Yasmani Grandal, Los Angeles Dodgers (144)
Fantasy owners are always looking for advantages when drafting catchers. It’s important to use OBP formats to your advantage as well by drafting Grandal.
Steamer projects Grandal to have the fourth highest OBP amongst catchers next season. You may have heard of two of the guys in front of him – Buster Posey and Jonathan Lucroy. The third guy, Francisco Cervelli, is a very nice later round target in OBP leagues. However, when you add in the power and run potential Grandal has versus Cervelli, there’s no argument to be made.
Grandal certainly is a No. 1 caliber catcher in all leagues. However, in OBP formats, the case can easily be made for him as a top 5 option at the position. Adjust his ranking accordingly!
Joc Pederson, Los Angeles Dodgers (200)
It must be a Dodger thing as Pederson should also receive more love in OBP formats. He may not be the most consistent guy out there, but the one thing he does consistently is get on base. His walk rate since getting called up in late 2014 has been hovering 15% over 1100 plate appearances. It’s no fluke for the 24 year old.
Speaking of his age, he’s still a very young player with parts of his game yet to be explored. We’ve seen the power come to fruition, but his potential doesn’t stop there. His average improved from 0.236 in the first half to 0.260 in the second half. He hasn’t started running yet despite averaging 30 SB in his four minor league seasons. I may be speculating too much, but the Dodgers could look to Pederson for leadoff at-bats should new signee Logan Forsythe fail to produce.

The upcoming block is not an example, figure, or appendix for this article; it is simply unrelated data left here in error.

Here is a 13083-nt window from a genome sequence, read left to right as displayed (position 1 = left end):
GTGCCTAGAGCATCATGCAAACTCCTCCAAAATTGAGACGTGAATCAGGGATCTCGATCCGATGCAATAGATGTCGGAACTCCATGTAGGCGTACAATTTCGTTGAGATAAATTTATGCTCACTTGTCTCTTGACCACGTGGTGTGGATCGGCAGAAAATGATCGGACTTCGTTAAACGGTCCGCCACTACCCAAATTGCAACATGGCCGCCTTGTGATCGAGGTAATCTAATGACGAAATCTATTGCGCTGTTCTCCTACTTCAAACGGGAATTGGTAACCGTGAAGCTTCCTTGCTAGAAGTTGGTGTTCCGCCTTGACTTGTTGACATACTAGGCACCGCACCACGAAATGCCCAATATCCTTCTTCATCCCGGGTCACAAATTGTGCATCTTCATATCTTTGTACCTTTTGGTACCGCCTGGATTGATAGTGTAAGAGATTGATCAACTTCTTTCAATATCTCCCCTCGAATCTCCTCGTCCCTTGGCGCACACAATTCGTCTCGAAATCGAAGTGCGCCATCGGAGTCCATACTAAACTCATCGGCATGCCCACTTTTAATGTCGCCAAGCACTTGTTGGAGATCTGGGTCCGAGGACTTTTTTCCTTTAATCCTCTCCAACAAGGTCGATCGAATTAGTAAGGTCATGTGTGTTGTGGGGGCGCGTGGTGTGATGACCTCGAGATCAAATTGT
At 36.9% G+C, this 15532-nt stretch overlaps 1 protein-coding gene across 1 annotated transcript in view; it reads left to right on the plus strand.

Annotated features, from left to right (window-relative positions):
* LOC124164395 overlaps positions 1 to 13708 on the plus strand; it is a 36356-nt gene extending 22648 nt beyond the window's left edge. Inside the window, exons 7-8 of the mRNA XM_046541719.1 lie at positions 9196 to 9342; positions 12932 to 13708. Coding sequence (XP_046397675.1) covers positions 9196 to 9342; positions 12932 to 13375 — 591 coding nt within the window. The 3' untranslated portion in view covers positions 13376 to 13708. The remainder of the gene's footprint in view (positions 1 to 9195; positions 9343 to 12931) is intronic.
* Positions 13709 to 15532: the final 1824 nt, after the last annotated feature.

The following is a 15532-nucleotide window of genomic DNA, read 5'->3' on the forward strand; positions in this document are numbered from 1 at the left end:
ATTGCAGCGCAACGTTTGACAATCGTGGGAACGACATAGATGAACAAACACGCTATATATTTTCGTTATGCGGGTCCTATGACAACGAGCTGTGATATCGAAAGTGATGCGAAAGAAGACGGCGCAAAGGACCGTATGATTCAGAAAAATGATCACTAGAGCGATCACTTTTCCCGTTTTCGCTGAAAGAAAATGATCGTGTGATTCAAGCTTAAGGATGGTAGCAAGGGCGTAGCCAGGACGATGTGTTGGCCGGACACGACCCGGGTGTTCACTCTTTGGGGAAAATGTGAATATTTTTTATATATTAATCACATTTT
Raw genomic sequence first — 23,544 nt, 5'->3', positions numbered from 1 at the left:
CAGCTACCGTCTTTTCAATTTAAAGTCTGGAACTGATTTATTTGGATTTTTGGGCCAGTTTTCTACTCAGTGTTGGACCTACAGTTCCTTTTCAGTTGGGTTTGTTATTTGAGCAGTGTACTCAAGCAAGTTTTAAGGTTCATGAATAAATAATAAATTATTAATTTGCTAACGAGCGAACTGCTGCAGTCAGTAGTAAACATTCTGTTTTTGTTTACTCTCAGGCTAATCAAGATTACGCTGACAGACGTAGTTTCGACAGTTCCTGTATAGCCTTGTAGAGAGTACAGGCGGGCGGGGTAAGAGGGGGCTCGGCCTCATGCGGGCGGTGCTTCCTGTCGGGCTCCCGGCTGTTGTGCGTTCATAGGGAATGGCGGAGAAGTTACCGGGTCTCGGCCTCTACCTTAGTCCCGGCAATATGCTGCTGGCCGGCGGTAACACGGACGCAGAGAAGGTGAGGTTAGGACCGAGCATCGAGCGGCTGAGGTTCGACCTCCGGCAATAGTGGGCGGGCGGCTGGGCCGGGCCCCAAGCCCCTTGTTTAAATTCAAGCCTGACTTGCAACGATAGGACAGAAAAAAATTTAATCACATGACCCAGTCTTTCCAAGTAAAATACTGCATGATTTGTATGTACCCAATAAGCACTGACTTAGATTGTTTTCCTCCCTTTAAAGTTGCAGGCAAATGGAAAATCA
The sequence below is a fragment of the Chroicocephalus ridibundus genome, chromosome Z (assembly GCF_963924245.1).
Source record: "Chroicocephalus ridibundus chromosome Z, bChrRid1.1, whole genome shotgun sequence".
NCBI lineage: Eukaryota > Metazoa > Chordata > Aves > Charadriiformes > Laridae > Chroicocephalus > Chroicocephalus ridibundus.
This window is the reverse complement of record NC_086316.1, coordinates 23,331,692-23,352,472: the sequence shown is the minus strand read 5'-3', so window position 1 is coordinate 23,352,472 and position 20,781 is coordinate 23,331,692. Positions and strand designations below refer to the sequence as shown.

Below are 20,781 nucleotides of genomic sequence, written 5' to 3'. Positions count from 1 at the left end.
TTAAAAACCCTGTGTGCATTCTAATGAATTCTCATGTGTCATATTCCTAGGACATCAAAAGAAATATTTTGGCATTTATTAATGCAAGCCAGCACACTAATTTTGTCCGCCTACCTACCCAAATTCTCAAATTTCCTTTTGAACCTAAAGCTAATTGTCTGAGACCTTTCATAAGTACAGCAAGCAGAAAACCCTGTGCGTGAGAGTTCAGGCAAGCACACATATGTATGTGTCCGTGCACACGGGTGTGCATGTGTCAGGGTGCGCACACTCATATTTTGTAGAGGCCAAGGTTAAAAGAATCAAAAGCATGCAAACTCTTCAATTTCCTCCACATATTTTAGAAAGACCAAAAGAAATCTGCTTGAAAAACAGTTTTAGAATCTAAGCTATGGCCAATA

All this to say Pederson is still learning at the major league level and is already getting on-base at a 0.352 clip. As he progresses with every day playing time in centerfield, I expect Pederson to become a breakout player for OBP setups. He is taken as a fifth outfielder in normal leagues, but he should be bumped up to OF3 status in OBP formats.
Ryan Schimpf, San Diego Padres (342)
Schimpf was a prospect going nowhere in Toronto’s farm system. Now he’s a late round flier in fantasy drafts. A recurring theme when it comes to experts regarding Schimpf – only draft him if you have solid average around him.
Well, in OBP leagues, this concern is much less worrisome. He actually showed the ability to take bases on balls to counteract his horrific strikeout rate. The rest of the statistics are right where you want them to be for a power hitter. I was shocked to see how closely matched his numbers in 89 games were to a second baseman being selected in the first three rounds of every draft.
Now, obviously Brian Dozier has much more experience and has stolen base upside. But that’s why he is a top tier player at his position! We are talking about a last round dart throw with Schimpf. The power is obvious and his OBP isn’t far off from average considering how often he strikes out. Thing is, he wasn’t striking out that much in minor league ball the past two years. The possibility looms that he is more of a 20-25% strikeout guy rather than the 31% one we saw in half a season.
If he can maintain his walk rate and increase his batting average to 0.240 at least, you are cooking with gas here. As a late round add with multi-positional flexibility, Schimpf has plenty to offer in OBP leagues.
(Oh, and if you are really wondering if he can keep his home run pace up, go check out his launch angle on the Statcast leaderboard… It’s him at the top, fifty feet of crap, then the rest of the league!)
Be sure to check out our Rankings, Position Preview and much more in the 2017 Fantasy Baseball Draft Kit.